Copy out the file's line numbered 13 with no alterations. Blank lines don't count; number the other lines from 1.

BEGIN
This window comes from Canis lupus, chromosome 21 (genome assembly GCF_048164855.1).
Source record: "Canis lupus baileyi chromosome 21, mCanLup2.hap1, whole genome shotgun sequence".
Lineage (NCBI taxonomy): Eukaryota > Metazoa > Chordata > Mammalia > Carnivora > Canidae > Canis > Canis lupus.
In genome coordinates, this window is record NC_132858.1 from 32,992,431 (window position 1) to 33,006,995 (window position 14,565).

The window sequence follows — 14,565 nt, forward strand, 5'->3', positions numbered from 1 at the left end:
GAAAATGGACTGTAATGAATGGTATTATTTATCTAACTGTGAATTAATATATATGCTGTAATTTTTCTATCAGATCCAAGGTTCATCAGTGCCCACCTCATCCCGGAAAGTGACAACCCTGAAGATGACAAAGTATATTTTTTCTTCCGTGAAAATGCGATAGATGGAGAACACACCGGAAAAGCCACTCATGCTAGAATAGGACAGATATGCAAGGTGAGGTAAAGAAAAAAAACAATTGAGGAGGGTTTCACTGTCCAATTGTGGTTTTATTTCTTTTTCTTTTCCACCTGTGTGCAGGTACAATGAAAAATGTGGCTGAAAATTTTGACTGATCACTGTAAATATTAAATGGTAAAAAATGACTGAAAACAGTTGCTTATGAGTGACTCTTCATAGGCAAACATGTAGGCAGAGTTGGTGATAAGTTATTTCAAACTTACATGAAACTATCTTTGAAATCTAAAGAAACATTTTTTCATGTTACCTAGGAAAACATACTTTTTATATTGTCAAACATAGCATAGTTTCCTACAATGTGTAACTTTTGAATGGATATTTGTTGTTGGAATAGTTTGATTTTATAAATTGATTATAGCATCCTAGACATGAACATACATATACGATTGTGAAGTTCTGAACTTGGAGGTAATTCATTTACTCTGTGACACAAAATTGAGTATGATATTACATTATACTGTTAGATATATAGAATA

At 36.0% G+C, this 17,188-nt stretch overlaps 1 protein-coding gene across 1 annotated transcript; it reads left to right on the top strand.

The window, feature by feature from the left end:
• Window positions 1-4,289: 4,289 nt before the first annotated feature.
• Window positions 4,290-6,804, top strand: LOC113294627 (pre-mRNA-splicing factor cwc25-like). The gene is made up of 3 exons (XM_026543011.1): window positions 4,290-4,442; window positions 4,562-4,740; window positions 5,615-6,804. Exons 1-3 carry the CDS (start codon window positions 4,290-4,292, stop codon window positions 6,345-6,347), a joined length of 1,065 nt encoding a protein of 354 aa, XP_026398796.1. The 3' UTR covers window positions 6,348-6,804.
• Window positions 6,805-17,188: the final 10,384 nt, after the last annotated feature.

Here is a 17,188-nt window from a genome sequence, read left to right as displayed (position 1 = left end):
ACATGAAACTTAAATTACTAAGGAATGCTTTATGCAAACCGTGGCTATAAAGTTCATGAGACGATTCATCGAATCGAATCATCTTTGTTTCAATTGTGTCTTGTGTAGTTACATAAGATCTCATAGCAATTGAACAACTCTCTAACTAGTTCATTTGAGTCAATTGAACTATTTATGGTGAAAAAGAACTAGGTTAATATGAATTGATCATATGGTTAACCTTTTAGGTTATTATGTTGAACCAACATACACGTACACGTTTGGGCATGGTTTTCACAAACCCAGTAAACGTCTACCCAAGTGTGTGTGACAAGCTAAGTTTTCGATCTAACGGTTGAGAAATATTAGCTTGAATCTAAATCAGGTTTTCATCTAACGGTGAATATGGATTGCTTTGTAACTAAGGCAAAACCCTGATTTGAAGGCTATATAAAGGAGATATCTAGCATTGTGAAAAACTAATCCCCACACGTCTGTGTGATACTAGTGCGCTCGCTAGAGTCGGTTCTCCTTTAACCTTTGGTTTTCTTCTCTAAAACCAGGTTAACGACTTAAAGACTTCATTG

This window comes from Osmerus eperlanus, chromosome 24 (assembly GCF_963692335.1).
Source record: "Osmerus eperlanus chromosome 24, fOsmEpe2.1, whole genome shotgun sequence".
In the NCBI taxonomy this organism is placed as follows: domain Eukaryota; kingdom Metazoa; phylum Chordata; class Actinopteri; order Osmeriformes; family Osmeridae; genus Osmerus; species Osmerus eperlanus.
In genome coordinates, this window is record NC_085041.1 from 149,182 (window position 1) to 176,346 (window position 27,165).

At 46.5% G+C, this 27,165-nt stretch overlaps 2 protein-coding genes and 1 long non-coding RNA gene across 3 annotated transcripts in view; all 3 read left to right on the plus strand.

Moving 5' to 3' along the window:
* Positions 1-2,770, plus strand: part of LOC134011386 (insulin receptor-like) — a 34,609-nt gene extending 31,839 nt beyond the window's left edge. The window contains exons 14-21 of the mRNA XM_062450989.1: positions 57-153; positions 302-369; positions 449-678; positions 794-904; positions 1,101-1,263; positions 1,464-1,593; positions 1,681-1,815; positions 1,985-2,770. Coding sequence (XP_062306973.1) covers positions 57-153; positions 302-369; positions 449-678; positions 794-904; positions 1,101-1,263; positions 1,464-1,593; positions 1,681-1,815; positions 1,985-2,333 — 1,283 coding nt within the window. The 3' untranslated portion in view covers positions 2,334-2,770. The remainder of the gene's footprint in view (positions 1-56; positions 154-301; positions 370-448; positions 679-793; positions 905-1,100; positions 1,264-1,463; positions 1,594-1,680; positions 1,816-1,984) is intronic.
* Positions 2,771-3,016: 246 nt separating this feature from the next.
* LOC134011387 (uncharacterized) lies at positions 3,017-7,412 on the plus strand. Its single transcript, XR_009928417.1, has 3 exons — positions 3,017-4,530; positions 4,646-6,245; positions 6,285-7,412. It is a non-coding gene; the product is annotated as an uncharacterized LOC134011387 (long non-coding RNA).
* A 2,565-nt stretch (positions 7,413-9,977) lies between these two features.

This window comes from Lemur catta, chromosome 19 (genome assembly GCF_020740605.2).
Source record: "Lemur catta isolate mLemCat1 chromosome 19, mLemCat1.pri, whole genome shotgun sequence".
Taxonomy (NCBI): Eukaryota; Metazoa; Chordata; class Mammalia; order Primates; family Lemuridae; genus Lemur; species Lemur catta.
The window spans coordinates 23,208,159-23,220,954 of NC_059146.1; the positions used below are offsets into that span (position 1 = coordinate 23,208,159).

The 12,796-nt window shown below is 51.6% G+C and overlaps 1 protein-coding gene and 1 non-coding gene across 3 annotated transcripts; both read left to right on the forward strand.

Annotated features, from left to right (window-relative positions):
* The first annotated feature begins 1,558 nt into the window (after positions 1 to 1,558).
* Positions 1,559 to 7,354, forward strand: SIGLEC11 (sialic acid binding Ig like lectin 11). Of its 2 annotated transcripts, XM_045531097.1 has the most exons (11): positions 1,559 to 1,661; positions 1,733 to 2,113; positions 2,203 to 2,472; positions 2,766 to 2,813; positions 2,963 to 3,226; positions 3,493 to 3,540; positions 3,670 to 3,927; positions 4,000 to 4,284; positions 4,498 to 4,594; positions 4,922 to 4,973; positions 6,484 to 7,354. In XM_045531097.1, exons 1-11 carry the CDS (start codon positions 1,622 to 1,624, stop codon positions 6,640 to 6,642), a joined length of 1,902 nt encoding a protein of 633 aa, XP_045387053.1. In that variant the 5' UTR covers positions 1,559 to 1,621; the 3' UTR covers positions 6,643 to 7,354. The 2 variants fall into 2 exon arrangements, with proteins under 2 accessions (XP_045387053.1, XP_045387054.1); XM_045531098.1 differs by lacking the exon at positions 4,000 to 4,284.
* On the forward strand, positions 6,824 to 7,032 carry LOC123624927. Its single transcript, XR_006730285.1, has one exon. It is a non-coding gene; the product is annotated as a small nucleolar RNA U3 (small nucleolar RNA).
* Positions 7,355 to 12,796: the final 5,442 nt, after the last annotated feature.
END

ACATGAAACTTAAATTACTAAGGAATGCTTTATGCAAACCGTGGCTATAAAGTTCATGAGACGATTCATCGAATCGAATCATCTTTGTTTCAATTGTGTCTTGTGTAGTTACATAAGATCTCATAGCAATTGAACAACTCTCTAACTAGTTCATTTGAGTCAATTGAACTATTTATGGTGAAAAAGAACTAGGTTAATATGAATTGATCATATGGTTAACCTTTTAGGTTATTATGTTGAACCAACATACACGTACACGTTTGGGCATGGTTTTCACAAACCCAGTAAACGTCTACCCAAGTGTGTGTGACAAGCTAAGTTTTCGATCTAACGGTTGAGAAATATTAGCTTGAATCTAAATCAGGTTTTCATCTAACGGTGAATATGGATTGCTTTGTAACTAAGGCAAAACCCTGATTTGAAGGCTATATAAAGGAGATATCTAGCATTGTGAAAAACTAATCCCCACACGTCTGTGTGATACTAGTGCGCTCGCTAGAGTCGGTTCTCCTTTAACCTTTGGTTTTCTTCTCTAAAACCAGGTTAACGACTTAAAGACTTCATTG